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Survey results bode well for indoor pool in Jackson

The Jackson County Recreation Complex in Cullowhee. www.rec.jacksonnc.org photo The Jackson County Recreation Complex in Cullowhee. www.rec.jacksonnc.org photo

A survey aimed at gauging support for an indoor swimming pool in Jackson County came down favorably for pool proponents, with 68 percent of respondents saying that they’d support such a project — even if it meant raising property taxes. 

“There is an interest, and the interest has been expressed in years past by those who were advocates for the pool, advocates for recreation in general,” said Jackson County Commission Chairman Brian McMahan. “That interest is still there, and it’s not diminished any. So it reaffirms that. I think the ultimate test, the ultimate reaction is going to come through the ballot box.”

Building a pool would cost millions, with a significant ongoing operational cost. For the project to be a go, voters would have to say yes to a referendum question asking them to allow the county to take out a bond in order to build the pool. Paying off the bond and supporting ongoing operational costs would require a property tax hike. But getting such a question to the ballot box bears a cost of its own, in the form of studies to determine how much money the county would need to build and maintain the facility and marketing to educate voters on what the referendum is about. So in March commissioners opted to conduct a survey — carried out in-house at little cost to the county — to feel out public opinion before committing to a referendum. 

Most responses were submitted online through the SurveyMonkey form, but county staff also entered responses manually from paper surveys available at several locations in the county, including the Department on Aging, the recreation centers in Cashiers and Cullowhee, and the library. 

In total, 1,709 people responded to the survey, with 93.7 percent of them saying they support building an indoor pool. A lower percentage — though still a majority, at 68.1 percent — said they would support a property tax increase to get a pool built. The vast majority of those respondents pay property taxes, with 82.3 percent saying that they currently own real property in Jackson County and 52.6 percent saying they own taxable property other than real property. Most respondents — 94.3 percent — were full-time Jackson County residents. Another 5.7 percent said they are part-time residents, and 15 people skipped the question. 

Furthermore, 90.9 percent said they would use an indoor pool and 59.22 percent said they would travel 8 or more miles to use such a pool. While 49.3 percent of respondents reported a Sylva zip code, 36.8 percent said they believed Cullowhee to be the best location for an indoor pool, despite the fact that only 19.9 percent said they live in the Cullowhee zip code. Sylva came in second place on the proposed location question, at 35.1 percent.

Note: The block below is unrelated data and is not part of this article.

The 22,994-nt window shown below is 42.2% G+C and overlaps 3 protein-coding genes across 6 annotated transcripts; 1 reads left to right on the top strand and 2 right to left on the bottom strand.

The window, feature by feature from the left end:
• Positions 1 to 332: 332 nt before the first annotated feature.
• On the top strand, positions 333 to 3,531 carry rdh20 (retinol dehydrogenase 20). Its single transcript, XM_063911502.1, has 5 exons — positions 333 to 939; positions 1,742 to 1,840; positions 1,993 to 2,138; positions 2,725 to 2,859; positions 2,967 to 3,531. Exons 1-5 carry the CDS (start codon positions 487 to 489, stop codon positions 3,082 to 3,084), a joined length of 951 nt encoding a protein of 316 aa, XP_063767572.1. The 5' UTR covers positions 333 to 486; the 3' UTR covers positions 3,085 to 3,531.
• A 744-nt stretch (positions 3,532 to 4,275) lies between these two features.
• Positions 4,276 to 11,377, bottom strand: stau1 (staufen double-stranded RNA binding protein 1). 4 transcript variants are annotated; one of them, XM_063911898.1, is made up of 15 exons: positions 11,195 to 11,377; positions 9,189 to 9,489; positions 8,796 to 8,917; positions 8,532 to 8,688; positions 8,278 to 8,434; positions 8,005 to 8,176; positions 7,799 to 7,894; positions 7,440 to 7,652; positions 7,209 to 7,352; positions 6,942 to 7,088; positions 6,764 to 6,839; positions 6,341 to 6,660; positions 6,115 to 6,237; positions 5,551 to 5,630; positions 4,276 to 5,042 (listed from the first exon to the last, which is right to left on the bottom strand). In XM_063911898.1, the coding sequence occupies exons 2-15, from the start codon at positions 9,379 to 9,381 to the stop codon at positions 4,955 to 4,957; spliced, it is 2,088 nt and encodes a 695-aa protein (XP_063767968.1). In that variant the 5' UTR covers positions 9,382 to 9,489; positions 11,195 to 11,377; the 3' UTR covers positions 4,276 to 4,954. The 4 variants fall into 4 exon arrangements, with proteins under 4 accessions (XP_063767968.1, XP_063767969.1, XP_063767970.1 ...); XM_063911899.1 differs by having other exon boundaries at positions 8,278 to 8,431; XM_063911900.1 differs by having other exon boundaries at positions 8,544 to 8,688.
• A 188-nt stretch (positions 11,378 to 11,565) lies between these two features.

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Desired uses for the pool were diverse. Open swim, water fitness and lap swim were most popular, at 67.4 percent, 66.7 percent and 50.1 percent, respectively. Another 39.4 percent said they’d use the pool for therapy, 37.3 percent said pool parties, 32.2 percent said swim lessons, and in the rear came swim competitions, at 12.1 percent. 

As far as pool features, swim lanes were most important to respondents, with 64.3 percent saying they wanted that feature. Another 55.4 percent asked for a kiddie play area, 51.3 percent wanted a therapy pool, 50.8 percent asked for walking ramps into the pool, 35.3 percent asked for party rooms and 28.1 percent wanted a diving board.

While it’s possible that many of the people who were motivated to respond to the survey are the same people who would be most likely to use or support an indoor pool, the survey shows that there is substantial interest among community members in the indoor pool issue, said McMahan. The indoor pool question has a history of eliciting favorable responses from the community. In 2013, an update to the county’s recreation master plan showed 86.4 percent of 638 survey respondents saying that establishing a centrally located indoor swimming pool was “important” or “very important.”

A commissioners meeting held after press time Tuesday, July 16, included an agenda item to consider a contract with Asheville-based Clark Nexsen. Under the contract, Clark Nexsen would complete a master plan for a pool on the Cullowhee Recreation Center property, outline what features and square footage the pool might include and develop an estimated budget for building it. 

“I anticipate a unanimous vote tomorrow,” McMahan said July 15. 

According to the proposed contract, the process should take three months to complete and cost the county $38,000 — the same cost Clark Nexsen proposed in 2018, the last time commissioners considered the pool question. After delaying a vote on the contract award multiple times, commissioners ultimately decided not to pursue a referendum question for the 2019 ballot, saying there wasn’t enough time to consider all the issues involved or talk with possible partners in the endeavor.

This time, a ballot referendum is looking more likely. 

July 1, 2020, is the absolute deadline to have the referendum question complete and submitted to the Board of Elections, said County Manager Don Adams, but in reality the question should be finalized before that. The county will need approval for the referendum from the Local Government Commission as well as plenty of time to present the issue to voters ahead of Election Day. 

“If the board moves forward, my goal would be to have gone through the process and to have our schematic and our construction cost estimated and our operational cost estimate completed by April,” said Adams. 

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